Delta Capitalizes on United Woes, Raises Denied Boarding Compensation

According to One Mile at a Time, Delta is increasing the authority for gate agents and supervisors to pay out higher amounts of voluntary denied boarding compensation.

  • Gate agents had been limited to $800, and supervisors could go higher up to $2000
  • Now gate agents will be able to go up to $2000 on their own authority if they have to, and supervisors will be able to offer $9950 in any given extreme case.

Delta isn’t likely to pay out much more than they do today. Most of the compensation they pay is well below the maximum voluntary denied boarding payouts already. This just gives more authority to employees to solve problems in edge cases.

In many cases Delta solicits volunteers and asks how much each volunteer is willing to accept, so they’re able to pick lowest bids. In the famous case of United flight 3411, the airline offered $800 and a hotel night. It’s much more common for compensation to be $200 than $800.

Not only are involuntary denied boardings rare, even voluntary denied boardings are increasingly rare,
and it’s simply not that expensive in the context of overall airline operations. I’ve taken Department of Transportation data for the fourth quarter of 2016 and simplified it:


Note that Delta’s compensation figure is for involuntary only, the DOT report shows $0 for voluntary compensation even though Delta had the most voluntary bumps.

This is great public relations, it’s also great flexibility being granted to lower-level staffers than exists today to solve problems. Even if they doubled their costs here, which they won’t, it would be manageable. They get good press now, and potentially avoid bad press later.

This is both a good move for customers and a smart move for the airline. United will have a hard time not matching this, since Delta shows it’s reasonable to do it and everyone knows United usually blindly copies Delta anyway.

About Gary Leff

Gary Leff is one of the foremost experts in the field of miles, points, and frequent business travel - a topic he has covered since 2002. Co-founder of frequent flyer community InsideFlyer.com, emcee of the Freddie Awards, and named one of the "World's Top Travel Experts" by Conde' Nast Traveler (2010-Present) Gary has been a guest on most major news media, profiled in several top print publications, and published broadly on the topic of consumer loyalty. More About Gary »

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Comments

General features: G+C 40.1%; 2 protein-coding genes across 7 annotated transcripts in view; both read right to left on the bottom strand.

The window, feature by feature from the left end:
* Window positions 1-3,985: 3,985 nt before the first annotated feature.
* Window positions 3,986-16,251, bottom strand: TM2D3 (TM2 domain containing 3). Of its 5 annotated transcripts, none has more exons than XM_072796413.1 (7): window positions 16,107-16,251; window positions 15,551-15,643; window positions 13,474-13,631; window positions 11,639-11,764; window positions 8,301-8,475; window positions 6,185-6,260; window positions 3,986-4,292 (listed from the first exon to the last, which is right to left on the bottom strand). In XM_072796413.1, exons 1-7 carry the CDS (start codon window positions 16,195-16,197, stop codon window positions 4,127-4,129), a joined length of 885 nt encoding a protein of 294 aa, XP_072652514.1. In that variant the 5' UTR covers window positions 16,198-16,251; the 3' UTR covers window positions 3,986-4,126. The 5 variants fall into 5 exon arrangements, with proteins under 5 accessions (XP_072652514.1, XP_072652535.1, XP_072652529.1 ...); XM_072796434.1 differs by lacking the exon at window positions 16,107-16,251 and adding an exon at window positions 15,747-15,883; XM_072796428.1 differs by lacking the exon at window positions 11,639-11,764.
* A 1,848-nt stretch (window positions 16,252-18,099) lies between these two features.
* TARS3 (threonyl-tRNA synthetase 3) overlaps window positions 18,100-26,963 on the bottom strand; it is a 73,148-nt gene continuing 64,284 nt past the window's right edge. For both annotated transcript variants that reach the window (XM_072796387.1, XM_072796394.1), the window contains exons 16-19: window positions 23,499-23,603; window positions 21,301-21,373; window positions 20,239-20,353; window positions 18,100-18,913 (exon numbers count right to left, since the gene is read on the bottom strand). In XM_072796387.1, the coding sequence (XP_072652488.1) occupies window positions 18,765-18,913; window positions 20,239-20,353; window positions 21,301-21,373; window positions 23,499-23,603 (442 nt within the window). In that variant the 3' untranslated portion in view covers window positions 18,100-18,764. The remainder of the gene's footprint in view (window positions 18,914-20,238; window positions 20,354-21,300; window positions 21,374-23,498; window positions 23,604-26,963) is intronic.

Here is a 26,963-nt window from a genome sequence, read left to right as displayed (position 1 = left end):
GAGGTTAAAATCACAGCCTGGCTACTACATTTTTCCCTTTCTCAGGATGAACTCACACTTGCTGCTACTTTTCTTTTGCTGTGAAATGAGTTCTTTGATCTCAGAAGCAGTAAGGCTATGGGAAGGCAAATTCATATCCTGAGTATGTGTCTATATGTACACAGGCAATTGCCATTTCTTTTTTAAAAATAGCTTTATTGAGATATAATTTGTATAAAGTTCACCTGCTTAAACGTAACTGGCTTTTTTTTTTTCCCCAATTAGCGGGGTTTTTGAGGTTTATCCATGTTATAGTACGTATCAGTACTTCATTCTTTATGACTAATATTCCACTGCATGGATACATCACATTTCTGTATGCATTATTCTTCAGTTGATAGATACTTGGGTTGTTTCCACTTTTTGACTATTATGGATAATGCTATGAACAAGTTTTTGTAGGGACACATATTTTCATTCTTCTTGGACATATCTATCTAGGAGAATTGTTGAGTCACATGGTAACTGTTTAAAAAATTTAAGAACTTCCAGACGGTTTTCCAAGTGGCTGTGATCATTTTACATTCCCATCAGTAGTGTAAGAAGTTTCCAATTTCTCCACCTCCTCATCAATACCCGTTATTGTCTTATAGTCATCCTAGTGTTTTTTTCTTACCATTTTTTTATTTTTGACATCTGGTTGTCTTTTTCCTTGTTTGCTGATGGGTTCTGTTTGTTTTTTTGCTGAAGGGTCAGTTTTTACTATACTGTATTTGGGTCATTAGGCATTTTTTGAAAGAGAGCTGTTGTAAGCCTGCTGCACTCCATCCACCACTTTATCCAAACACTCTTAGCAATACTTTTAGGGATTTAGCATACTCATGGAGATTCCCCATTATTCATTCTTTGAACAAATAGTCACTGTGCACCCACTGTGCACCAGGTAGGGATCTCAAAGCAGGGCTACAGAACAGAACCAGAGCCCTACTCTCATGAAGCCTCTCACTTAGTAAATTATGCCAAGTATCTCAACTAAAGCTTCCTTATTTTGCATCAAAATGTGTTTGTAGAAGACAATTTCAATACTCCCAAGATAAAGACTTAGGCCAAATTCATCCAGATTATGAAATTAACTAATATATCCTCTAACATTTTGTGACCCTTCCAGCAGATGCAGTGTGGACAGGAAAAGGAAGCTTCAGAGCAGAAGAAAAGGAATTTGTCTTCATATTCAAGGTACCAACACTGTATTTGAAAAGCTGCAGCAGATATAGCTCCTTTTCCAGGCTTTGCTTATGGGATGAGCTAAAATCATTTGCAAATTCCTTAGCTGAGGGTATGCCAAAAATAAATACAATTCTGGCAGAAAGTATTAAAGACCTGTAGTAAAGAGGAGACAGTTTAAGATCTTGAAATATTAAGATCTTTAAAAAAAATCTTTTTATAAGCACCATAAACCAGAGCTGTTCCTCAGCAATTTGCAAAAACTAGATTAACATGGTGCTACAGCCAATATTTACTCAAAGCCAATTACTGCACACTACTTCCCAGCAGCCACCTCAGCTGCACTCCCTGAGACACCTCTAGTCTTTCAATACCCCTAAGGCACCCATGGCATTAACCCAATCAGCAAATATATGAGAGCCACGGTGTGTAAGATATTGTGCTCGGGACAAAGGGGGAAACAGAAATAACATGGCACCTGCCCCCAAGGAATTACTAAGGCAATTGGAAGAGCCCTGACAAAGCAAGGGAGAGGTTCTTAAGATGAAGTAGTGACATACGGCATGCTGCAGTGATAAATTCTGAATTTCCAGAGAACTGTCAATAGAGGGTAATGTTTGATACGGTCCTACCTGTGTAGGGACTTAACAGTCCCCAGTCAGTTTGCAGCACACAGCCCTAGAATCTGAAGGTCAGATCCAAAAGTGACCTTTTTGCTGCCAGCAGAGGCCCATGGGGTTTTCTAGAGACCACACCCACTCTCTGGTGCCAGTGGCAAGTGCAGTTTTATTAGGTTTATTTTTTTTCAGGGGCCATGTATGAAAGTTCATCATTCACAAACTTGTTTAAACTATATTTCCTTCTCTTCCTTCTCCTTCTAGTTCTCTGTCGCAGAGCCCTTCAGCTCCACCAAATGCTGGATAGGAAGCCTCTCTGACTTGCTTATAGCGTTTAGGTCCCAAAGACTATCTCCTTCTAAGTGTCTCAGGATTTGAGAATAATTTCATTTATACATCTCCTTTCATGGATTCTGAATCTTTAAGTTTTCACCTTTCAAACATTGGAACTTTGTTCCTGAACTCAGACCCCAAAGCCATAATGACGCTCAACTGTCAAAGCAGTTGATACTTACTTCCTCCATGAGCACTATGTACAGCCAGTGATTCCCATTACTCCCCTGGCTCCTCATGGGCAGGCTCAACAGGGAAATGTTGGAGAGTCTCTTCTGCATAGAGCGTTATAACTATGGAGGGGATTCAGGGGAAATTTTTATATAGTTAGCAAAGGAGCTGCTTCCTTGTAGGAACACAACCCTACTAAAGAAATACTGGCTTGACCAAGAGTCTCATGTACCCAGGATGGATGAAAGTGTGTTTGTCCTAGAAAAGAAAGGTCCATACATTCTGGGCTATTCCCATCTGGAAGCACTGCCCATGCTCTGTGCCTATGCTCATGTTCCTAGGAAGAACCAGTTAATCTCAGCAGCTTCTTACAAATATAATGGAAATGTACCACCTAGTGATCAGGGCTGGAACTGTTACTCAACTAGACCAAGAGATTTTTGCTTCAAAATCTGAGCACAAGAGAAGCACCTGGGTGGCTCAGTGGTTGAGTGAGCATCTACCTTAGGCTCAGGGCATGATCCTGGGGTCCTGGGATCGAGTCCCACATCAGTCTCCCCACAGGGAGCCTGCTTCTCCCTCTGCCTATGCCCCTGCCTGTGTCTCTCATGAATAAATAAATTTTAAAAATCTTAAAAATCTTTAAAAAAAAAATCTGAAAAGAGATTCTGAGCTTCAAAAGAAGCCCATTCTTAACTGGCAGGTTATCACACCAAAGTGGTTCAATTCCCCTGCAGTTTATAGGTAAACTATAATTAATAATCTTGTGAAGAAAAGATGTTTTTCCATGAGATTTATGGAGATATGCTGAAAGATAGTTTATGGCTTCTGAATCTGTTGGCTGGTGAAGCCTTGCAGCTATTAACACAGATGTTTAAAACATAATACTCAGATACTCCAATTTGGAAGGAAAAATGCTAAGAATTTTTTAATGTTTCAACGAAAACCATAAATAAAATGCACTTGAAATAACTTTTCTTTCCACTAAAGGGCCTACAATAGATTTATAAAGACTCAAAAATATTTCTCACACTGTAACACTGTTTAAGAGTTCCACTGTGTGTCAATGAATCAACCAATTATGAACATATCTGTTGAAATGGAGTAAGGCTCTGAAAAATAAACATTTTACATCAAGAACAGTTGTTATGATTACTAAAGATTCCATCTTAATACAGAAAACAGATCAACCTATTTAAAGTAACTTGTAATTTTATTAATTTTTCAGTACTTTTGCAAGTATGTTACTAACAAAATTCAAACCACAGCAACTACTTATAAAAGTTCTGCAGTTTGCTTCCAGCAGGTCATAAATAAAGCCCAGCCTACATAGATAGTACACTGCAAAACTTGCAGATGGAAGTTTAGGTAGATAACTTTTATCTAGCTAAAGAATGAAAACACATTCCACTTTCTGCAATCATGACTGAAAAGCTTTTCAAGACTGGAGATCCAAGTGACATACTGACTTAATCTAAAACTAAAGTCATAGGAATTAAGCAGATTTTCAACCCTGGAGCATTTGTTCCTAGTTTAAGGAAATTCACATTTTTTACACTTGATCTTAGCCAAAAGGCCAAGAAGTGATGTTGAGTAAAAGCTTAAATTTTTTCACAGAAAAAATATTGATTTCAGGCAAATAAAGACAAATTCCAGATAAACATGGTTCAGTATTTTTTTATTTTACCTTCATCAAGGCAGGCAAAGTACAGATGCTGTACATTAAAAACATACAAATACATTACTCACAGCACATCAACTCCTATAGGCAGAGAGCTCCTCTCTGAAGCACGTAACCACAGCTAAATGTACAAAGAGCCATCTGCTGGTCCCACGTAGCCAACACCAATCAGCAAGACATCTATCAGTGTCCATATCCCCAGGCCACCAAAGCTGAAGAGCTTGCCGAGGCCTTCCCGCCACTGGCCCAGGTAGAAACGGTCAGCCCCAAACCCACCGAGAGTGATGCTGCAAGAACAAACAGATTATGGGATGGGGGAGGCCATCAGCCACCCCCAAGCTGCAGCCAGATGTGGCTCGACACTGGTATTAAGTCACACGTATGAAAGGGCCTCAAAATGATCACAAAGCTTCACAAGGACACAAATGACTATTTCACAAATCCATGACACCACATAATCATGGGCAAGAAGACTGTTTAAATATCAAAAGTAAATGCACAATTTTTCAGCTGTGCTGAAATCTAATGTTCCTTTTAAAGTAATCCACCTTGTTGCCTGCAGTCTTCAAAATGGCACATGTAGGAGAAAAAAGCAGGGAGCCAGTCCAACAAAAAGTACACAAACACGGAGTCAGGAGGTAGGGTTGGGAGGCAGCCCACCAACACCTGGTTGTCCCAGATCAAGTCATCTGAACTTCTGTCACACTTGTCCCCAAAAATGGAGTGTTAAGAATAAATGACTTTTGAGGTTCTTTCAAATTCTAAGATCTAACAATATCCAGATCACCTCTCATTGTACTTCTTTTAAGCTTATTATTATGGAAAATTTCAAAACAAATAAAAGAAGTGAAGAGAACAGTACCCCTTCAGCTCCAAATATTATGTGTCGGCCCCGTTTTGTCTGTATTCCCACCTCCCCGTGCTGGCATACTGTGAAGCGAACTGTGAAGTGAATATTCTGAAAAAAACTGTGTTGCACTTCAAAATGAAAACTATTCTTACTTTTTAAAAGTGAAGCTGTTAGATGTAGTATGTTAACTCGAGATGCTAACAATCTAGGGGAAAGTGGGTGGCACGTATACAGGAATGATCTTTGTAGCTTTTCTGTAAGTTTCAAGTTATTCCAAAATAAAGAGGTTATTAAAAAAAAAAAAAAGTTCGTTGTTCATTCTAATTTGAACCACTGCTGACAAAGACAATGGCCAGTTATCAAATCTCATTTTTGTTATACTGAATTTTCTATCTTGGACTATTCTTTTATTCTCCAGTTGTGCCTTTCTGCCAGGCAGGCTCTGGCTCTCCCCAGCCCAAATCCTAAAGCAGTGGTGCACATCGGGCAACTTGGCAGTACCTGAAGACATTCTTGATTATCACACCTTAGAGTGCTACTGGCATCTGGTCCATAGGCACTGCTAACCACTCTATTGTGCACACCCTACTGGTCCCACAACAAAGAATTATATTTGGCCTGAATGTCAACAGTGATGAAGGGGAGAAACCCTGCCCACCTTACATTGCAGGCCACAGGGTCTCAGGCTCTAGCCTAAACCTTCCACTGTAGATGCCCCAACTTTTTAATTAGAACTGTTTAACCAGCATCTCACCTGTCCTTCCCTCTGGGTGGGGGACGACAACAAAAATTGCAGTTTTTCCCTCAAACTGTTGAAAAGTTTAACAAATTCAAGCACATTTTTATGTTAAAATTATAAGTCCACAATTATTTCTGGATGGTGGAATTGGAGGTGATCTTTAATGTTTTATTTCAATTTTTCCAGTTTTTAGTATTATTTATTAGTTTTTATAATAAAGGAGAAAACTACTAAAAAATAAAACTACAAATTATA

1. I don’t know if it’s capitalizing on United, but I think they realize it’s just smart to avoid this problem in general.

  2. I’d be interested in a full year of these stats, to see if American is really that much worse than Delta.

  3. John,

    The amount paid was for involuntary compensation. Not for people who took the bump.

    Gary,

    You may want to correct that so that is more clear.

  4. I don’t know how this couldn’t be DL capitalizing in the UA incident. They could have done it years ago, the timing is suspicious

  5. Good, as they should, and as should every other airline who has always wanted a piece of United’s market share. These airlines, if they are wise, will take care not to make the mistakes United made this past week, and that can only be good for me as a traveler.

    And let me be try to be optimistic for once for United– United has an opportunity to greatly improve things also. They need great introspection and smart people to change policies, and they also need to take a few more steps, including getting a fresh start w/a new CEO and also firing a few employees for the event that horrified the world. The SOONER they make these changes, the sooner everyone can move on with this.

    Until United gets there, I’m personally in the market in finding other airlines to fly and giving them more of a preference now. I would be interested in hearing from other airlines about how this incident affects their policies, can these airlines also reassure me something like this would never happen to me? This weekend, in fact, I’m booking $1500 worth of airplane tix. I’ll let you know how it goes but pretty certain that $$ is not going to United.

    In fact, since I’m reading so much about this incident and air travel, I’m very open right now to reading stories about the other airlines and what improvements they are trying to make to improve customer’s experiences.

  6. When you have hauled fertilizer for a living, making the transition to hauling passengers can be rough. No matter how many times UA matches whatever Delta does, they would be better served following the lead of Alaska in taking care of the reason they are even in business: the PASSENGER.

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